Dyslexia is among the most common types of learning disorders, affecting up to one in five children, many experts say.
Yet Missouri public schools don’t screen for it, nor are teachers trained in how to address it, leading to students with faltering confidence levels who fall even farther behind.
This is about to change.
Last week, Gov. Jay Nixon signed a bill that requires the screening of every public school student for dyslexia starting in the 2018-19 school year. Screenings would be informal and brief, leading to earlier detection. The measure also mandates that teachers receive two hours of training on methods to address the disorder, and that a 20-member task force recommend how classroom services should be delivered.
Some classroom accommodations can be put in place immediately.
“We’re going to create a better awareness,” said Kim Stuckey, a dyslexia specialist for the Missouri Department of Elementary and Secondary Education.
The new law grew out of a national, grass-roots movement to raise the status of dyslexia as a learning disability within public schools. In Missouri, parents in the advocacy group Decoding Dyslexia have pushed the Legislature for change.
Kelli Unnerstall is one of them. She knows what can happen when a child with dyslexia doesn’t get proper help.
In kindergarten, her son struggled to learn the alphabet, rhyme and associate sounds with letters. As he grew older, dyslexia manifested itself in other ways. It wasn’t until fourth grade that she took him to a neuropsychologist, who diagnosed him with dyslexia.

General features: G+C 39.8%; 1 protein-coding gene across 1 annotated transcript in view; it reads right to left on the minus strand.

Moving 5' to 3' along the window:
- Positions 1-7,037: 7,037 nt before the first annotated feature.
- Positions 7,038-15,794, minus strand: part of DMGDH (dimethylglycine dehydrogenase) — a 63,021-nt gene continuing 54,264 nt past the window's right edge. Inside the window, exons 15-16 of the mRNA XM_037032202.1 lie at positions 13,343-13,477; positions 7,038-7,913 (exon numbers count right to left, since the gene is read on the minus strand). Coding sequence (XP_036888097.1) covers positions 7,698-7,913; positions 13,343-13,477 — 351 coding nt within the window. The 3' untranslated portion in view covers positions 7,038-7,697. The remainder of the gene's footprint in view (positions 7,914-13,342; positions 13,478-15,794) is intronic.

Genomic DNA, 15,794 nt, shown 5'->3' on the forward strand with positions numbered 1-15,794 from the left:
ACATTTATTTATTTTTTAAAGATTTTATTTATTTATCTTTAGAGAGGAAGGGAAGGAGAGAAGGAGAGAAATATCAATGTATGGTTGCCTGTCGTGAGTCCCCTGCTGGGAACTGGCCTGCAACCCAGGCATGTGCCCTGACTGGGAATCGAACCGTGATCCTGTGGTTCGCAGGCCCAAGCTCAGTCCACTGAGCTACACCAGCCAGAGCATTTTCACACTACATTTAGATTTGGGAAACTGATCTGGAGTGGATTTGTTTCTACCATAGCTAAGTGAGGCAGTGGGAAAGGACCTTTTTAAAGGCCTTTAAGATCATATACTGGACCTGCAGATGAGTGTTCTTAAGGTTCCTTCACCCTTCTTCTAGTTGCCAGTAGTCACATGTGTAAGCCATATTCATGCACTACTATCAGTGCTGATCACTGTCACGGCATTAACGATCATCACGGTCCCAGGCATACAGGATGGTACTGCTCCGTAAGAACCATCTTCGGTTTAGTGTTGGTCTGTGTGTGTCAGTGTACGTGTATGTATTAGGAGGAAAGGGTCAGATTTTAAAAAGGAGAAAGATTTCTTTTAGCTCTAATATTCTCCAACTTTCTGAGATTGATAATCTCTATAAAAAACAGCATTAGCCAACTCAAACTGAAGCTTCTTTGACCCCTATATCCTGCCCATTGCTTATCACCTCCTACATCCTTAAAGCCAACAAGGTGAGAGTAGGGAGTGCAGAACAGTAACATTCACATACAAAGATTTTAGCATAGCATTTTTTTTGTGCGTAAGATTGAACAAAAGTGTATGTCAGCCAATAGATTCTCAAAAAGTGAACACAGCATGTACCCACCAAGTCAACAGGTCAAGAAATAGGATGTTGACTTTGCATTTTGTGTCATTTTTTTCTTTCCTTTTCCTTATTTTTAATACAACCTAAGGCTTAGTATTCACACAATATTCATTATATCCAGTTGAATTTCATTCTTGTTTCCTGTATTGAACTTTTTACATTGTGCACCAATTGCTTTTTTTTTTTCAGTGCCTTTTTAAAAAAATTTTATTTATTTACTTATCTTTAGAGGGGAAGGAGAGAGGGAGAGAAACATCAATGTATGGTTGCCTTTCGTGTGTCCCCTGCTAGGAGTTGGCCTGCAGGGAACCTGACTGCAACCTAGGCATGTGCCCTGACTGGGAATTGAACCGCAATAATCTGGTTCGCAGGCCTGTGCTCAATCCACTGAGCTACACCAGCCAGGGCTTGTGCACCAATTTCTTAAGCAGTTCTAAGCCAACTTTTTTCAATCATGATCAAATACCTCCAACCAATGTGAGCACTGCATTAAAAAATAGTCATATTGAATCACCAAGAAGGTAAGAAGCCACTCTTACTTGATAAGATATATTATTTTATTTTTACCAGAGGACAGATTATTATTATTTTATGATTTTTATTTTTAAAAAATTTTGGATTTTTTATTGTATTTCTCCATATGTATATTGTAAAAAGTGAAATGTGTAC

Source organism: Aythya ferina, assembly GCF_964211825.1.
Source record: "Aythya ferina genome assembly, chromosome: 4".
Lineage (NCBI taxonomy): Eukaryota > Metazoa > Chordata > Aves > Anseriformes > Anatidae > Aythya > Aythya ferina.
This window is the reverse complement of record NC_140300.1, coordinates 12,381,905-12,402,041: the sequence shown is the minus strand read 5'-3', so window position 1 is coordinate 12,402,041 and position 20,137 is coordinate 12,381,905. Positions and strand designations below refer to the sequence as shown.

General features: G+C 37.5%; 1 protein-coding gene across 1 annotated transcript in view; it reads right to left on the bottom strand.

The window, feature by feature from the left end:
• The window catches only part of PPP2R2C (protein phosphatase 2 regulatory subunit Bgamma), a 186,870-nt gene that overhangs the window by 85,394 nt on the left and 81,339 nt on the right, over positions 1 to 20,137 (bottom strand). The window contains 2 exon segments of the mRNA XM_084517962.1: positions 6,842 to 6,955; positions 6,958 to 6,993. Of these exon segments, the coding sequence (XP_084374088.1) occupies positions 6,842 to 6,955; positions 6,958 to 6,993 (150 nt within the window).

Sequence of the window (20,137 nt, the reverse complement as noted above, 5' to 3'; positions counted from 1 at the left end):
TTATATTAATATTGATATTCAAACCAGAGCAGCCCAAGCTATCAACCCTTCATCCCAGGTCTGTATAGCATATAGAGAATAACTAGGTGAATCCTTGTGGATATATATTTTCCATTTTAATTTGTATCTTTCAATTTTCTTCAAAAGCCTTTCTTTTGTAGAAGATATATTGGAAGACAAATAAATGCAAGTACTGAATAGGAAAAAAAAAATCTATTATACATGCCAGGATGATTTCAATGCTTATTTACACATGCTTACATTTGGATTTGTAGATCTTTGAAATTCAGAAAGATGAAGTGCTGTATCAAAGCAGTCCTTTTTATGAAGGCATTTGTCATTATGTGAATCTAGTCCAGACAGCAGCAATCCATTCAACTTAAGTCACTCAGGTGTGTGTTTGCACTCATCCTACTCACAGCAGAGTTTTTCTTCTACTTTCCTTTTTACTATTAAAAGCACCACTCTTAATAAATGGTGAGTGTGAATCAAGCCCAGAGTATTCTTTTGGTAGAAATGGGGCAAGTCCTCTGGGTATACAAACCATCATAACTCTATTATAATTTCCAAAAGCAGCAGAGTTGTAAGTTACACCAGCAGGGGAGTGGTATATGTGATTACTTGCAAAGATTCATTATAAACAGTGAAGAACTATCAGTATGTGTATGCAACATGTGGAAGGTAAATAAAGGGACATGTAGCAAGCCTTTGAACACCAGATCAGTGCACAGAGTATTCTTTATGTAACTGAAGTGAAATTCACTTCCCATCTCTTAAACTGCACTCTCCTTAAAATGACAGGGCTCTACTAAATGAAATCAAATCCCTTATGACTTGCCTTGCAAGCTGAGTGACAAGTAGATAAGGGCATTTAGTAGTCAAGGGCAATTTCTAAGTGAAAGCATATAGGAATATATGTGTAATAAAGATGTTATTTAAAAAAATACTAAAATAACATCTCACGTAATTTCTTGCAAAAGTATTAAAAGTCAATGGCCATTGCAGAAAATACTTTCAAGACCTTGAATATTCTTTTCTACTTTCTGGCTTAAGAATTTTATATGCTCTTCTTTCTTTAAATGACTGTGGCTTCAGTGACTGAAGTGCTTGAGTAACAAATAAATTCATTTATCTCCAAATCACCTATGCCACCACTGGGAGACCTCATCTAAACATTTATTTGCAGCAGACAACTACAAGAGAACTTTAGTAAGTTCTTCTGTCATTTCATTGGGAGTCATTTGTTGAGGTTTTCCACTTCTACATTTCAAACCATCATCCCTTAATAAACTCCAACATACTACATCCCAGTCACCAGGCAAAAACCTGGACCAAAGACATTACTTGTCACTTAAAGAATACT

The private school he was attending couldn’t serve him. And teachers at a public school wouldn’t acknowledge he had the disability, Unnerstall said.
“It was like dyslexia was a dirty word in the public school system,” Unnerstall said. “I was told things like, ‘That’s a medical diagnosis, not an educational diagnosis.’”
Her son, now in high school, is receiving remediation. Unnerstall believes he would be more successful if he had been screened and treated sooner.
Many people think of dyslexia simply as reversing letters and numbers, or seeing words backward. But learning disability associations say it is much more. The disorder causes a person’s brain to process and interpret information differently, affecting reading, comprehension, writing, spelling and sometimes, speaking.
For some children, the problem isn’t detected until third grade, when they move from learning to read, to reading to learn.
The disorder is on a spectrum, from mild to severe. It is not a sign of low intelligence. Effective teaching methods can help a person overcome it. Many who have dyslexia end up with successful careers in business, science and the arts.
Special education laws provide support for those with disabilities. But dyslexia doesn’t generally fall under those laws. Many parents say they can’t get schools to test their children for dyslexia or get services if they have a diagnosis.
Tara Mueller of Imperial said she knew her son had a problem when he was in kindergarten, struggling to learn his letters. By third grade, he still could barely sound out words.
Expensive tutoring didn’t help. Nor did special education.
Then Mueller took him to a specialist and learned he had dyslexia. Again, teachers wouldn’t acknowledge the condition, she said.
“They couldn’t put ‘dyslexia’ in his IEP and even if they could, the teachers didn’t know how to address it,” Mueller said. An IEP is an Individualized Education Plan, a document written for students eligible for special education.
Her son, now in eighth grade, reads at a fourth-grade level.
Mueller decided to change careers and went back to school to be a special education teacher to help him. She found that teacher preparation programs don’t address dyslexia.